Agriculture: Dry Beans Pest Management Guidelines

Common Bacterial Blight

  • Common Bacterial Blight: Xanthomonas campestris (axonopodis) pv. phaseoli, Xanthomonas fuscans subsp. fuscans
  • Symptoms and Signs

    Symptoms of common bacterial blight first appear on leaves as small, water-soaked spots, light green areas, or both. As these spots enlarge, the tissue in the center dies and turns brown. These irregularly shaped spots are bordered by a lemon yellow ring, which serves as a diagnostic symptom of common bacterial blight. The spots or lesions develop on the edges or interveinal areas of leaves. The spots may grow together, resulting in the death of the entire leaf and defoliation of the plant.

    Infected pods will have small, water-soaked spots that develop into large, dark red irregular spots, sometimes with a yellow slimy ooze. Pod symptoms of common and halo blight diseases are virtually indistinguishable (see photo comparison). Pod infections can transfer to the seeds inside. White-colored seed may show butter-yellow spots when infected. Heavily infected seed may be shriveled and germinate poorly.

    Comments on the Disease

    Like most bacterial diseases, common bacterial blight is favored by high moisture and humidity. Because of dry summers and the predominance of furrow or drip over sprinkler irrigation, this disease is uncommon in California. Although common blight bacteria can overwinter in infected debris, survival and dissemination in association with seed is more important. In fact, bean seed for other states is often produced in California because environmental conditions are unfavorable for the development of bacterial diseases. Use the table below and photo comparison to distinguish the symptoms of common blight from halo blight and bacterial brown spot.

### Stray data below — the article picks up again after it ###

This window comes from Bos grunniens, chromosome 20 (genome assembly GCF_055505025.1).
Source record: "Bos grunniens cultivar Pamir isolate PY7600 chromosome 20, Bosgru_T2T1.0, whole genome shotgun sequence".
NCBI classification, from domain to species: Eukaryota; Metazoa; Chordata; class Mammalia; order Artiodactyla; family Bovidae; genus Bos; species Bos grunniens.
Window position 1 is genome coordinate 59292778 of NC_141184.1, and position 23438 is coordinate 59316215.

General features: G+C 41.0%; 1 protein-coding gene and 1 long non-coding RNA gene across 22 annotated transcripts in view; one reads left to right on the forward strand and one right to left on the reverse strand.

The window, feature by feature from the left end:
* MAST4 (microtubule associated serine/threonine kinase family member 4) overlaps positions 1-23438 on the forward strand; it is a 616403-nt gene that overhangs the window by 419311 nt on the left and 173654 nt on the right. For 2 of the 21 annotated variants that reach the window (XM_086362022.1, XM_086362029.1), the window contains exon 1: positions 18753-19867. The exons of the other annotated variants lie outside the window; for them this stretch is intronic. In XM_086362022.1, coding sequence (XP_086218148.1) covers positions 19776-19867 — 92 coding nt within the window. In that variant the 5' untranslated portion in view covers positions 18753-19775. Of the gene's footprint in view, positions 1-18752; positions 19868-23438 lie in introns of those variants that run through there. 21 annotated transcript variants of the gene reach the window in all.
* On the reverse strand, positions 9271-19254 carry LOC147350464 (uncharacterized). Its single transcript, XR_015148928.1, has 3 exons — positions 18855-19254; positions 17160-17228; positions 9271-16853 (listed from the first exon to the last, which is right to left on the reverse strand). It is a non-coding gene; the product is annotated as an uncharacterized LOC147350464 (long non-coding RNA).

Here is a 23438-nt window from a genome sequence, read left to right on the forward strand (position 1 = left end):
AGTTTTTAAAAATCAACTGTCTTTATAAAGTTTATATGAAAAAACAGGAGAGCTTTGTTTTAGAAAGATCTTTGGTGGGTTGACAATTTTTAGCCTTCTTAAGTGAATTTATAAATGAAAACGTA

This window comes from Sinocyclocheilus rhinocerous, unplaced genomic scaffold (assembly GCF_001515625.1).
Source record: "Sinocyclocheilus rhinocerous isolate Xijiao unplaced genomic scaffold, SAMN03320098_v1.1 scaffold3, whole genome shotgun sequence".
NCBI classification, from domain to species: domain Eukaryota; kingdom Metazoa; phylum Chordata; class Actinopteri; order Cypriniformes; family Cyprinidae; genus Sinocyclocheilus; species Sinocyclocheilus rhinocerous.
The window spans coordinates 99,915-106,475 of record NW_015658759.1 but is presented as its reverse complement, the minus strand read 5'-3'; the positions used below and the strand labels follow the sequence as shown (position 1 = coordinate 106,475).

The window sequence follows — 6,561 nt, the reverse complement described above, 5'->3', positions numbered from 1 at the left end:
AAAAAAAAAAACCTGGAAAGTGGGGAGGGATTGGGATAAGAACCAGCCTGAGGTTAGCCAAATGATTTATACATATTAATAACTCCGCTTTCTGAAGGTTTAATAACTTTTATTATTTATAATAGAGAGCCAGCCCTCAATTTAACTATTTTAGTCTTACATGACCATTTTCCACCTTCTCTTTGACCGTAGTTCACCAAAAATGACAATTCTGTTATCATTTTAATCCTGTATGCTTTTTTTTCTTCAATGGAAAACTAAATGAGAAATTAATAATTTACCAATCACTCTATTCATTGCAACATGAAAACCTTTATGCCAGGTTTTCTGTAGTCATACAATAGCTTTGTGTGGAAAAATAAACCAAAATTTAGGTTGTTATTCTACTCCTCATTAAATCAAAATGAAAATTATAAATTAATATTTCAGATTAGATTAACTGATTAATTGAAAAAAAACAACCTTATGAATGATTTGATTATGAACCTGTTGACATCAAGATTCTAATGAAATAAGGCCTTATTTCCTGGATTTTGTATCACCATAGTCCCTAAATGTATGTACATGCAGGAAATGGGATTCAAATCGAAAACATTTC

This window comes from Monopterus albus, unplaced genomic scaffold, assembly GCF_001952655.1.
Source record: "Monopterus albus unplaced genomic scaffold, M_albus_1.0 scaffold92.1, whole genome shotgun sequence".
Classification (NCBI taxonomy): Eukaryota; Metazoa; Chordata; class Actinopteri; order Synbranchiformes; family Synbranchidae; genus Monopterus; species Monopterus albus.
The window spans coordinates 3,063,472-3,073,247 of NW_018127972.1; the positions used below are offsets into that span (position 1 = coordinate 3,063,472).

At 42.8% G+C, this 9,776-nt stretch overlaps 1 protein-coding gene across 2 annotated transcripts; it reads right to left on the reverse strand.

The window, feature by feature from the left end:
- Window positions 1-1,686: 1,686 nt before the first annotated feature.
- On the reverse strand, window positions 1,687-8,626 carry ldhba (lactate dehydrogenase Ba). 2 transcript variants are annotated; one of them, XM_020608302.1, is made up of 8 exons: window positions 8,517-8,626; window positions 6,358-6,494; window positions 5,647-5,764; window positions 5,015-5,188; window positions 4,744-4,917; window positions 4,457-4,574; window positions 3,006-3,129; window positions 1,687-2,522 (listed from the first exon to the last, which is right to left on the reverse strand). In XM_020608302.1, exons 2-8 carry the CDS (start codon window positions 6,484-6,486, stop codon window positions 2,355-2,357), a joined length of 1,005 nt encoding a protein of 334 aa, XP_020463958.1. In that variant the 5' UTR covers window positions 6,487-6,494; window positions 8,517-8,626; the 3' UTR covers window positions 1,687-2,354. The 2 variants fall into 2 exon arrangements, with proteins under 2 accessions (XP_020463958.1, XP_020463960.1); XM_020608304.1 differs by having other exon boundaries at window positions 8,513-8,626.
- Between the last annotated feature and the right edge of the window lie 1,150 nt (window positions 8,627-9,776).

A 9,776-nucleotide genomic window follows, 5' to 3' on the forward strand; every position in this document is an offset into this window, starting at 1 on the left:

Common blight Halo blight Bacterial brown spot
    • Large irregular lesions with about 1/4 inch wide lemon colored borders.
    • Water-soaked spots are prominent on the undersurface of the leaves.
    • Lesions may coalesce and leaves may fall off.
    • Begins as small necrotic water-soaked lesions that become surrounded by prominent light green ‘halos' which are diagnostic.
    • Later, the newly emerging leaves take on a light green to yellow color due to the systemic spread of the toxin produced by the bacterium.
    • Heavily infected plants may be defoliated.
    • Bacterial brown spot begins as small water-soaked lesions with narrow light green borders.
    • The lesions expand from round to oval and then centers become tattered or drop out.
    • The tattering of the leaves is often diagnostic.
    • Pods show water-soaked spots that eventually have red-rusty borders.
    • Pods show water-soaked spots that are difficult to distinguish from symptoms of common blight.
    • Pods may have small necrotic lesions but these are typically much smaller and less prominent that those of common or halo blight.


    Control of common blight is very similar to the control for halo blight. Plant certified disease-free seed that was produced in arid regions unfavorable for development of bacterial diseases, such as California and Idaho. Avoid the use of sprinkler irrigation, especially for seed crop production, since sprinklers can provide the needed moisture and humidity for common bacterial blight to develop in California. In fields that have had common bacterial blight problems, deep plow infested bean debris and practice a 2- to 3-year rotation with a non-legume crop.

    There are no commercially available resistant varieties, although some tolerant varieties are available (e.g., Great Northern Harris). Pesticide sprays are generally not effective for controlling common bacterial blight.

    Text Updated: 01/18